This book was extremely enlightening and a must read for anyone. The author explains the development of the major branches of science in terms that everyone can understand. The way the material is presented is very entertaining as well.
This could be a dry topic, but Bryson's writing is so good, and he presents everything so simply and from the perspective of everyman, that I looked forward to turning on my MP3 player and listening to more. He brings up hundreds of obscure and fascinating tales of the early modern scientists, and focuses on the human aspect as much as the discovery or invention. Who knew scientists led such interesting lives?
This gives a very accurate and entertaining representation of .... well.... nearly everything! It is an exploration of science, but it is more heavily weighted into the physical sciences (physics, astronomy and the like). It does cover a lot of the biological science, but mainly on a macroscopic level. DNA and mitochondria are discussed, but there is not much on physiology - which is good because that is not the focus of this book. I would absolutely LOVE it if Bryson would try to tackle that subject. He has the ability to clarify many subjects without diluting the information to any significant degree - he hits the important highlights.
I would recommend this book to anyone and everyone interested in the would around us and inside of us.
Having been my first audiobook that I downloaded, this is a marvelous work. It starts off with an introduction that grabs you, and then takes you through a splendid journey through the sciences, with a background of each of the discoverers of the new learning. Every scientist has their own story, and this book takes the listener on a magical trip through the hows and whys each of these things were found. Honestly, I always believed that most discoveries were accidental or a person with keen insight was given the chance to discover the mysteries of the universe, or even their own backyard. This book simply confirms this.
My two detractions from the book are such:
The first is that most of the great scientists of the past (Newton, et al.) are portrayed as men who got it right for their time, but were eventually disproven by others (Einstein, in this case), but the facts of today are taken as hard facts (such as global warming, which, until about 20 years ago, we were thought to be going into an ice age...), not to be disproven. It would seem, by this logic, that we are merely holders of the current truth, only to be refuted by future generations and further collection of data. This is a minor point, but should be mentioned.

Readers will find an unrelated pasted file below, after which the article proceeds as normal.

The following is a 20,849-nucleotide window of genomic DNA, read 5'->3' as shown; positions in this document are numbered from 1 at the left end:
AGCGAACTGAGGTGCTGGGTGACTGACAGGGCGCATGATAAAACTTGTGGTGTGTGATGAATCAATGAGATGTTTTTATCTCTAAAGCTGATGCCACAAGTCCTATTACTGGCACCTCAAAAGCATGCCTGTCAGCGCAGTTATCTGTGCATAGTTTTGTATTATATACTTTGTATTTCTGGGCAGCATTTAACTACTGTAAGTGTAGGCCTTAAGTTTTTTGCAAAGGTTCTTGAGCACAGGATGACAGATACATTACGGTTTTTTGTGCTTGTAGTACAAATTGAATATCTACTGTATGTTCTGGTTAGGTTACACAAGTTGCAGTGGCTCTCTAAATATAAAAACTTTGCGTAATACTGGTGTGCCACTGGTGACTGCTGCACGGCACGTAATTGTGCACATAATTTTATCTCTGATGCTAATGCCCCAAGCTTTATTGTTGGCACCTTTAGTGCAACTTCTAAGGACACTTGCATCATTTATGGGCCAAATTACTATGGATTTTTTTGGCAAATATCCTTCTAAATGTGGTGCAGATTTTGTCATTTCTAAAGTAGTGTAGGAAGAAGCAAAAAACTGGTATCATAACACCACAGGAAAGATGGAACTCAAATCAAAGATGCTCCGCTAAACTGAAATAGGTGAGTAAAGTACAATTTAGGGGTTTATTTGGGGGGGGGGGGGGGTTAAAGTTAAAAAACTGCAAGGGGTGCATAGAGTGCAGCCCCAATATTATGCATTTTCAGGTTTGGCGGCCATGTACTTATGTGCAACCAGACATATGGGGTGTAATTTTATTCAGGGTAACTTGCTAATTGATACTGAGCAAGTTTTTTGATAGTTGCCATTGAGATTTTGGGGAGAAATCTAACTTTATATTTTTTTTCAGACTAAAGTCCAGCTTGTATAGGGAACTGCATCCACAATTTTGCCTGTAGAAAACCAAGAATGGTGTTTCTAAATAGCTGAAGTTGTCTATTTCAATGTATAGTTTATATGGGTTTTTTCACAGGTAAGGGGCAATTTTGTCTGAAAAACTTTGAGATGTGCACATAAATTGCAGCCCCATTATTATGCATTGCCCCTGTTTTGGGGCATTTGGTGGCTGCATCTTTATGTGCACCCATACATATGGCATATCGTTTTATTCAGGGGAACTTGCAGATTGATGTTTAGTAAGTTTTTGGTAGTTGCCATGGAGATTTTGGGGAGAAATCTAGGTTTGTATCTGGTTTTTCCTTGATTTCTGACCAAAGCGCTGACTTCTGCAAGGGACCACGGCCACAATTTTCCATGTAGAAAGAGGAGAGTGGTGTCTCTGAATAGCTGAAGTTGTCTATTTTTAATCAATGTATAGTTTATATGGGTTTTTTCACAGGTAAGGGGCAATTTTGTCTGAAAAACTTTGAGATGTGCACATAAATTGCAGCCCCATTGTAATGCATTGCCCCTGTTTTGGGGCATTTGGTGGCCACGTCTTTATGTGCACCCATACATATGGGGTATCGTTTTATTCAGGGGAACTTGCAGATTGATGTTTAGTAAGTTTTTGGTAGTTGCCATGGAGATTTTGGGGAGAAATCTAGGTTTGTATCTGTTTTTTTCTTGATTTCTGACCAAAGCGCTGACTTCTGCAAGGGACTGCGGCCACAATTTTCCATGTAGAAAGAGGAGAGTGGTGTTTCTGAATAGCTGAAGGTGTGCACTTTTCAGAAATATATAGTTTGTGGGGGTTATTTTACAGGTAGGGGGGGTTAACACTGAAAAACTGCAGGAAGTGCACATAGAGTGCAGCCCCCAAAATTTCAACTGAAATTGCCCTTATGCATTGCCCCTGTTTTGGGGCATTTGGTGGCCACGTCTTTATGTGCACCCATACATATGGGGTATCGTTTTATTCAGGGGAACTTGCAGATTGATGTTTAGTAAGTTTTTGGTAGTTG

The second misgiving about this book is that it it too short! 15 CD's and I wanted another 300! If you like the smooth English voice of the narrator (check out the sample), be ready, and hope for a long drive so you can enjoy the fact filled fun of this tome! Extremely highly recommended!
This is a book for you if you like details and facts in abundance. Well read and fantastic to listen to again and again. 5 Stars.
This was the best book that I have ever listened to. It was extremely well read (by Richard Matthews) and was extravegently entertaining with that typical Bryson way of meandering about his subject in a quircky but highly informative way. Even at 17 hours, it seemed too short. I will be listening to it many more times.
I ordered the abridged version first and loved it. Then I ordered the unabridged version and felt cheated by the abridged version. More is definately better with Bill Bryson.
If you have a general interest in the sciences, then this book is for you. Some topics were of much more interest to me than others, but collectively I found the entire book a pleasure to listen to.
It doesn't get any better than this. Fun, informative, beautifully narrated. Every student should listen to this before they're admitted to high school--America would have many more scientists. I'm looking forward to Bryson's next book -- A LONG History of EVERYTHING.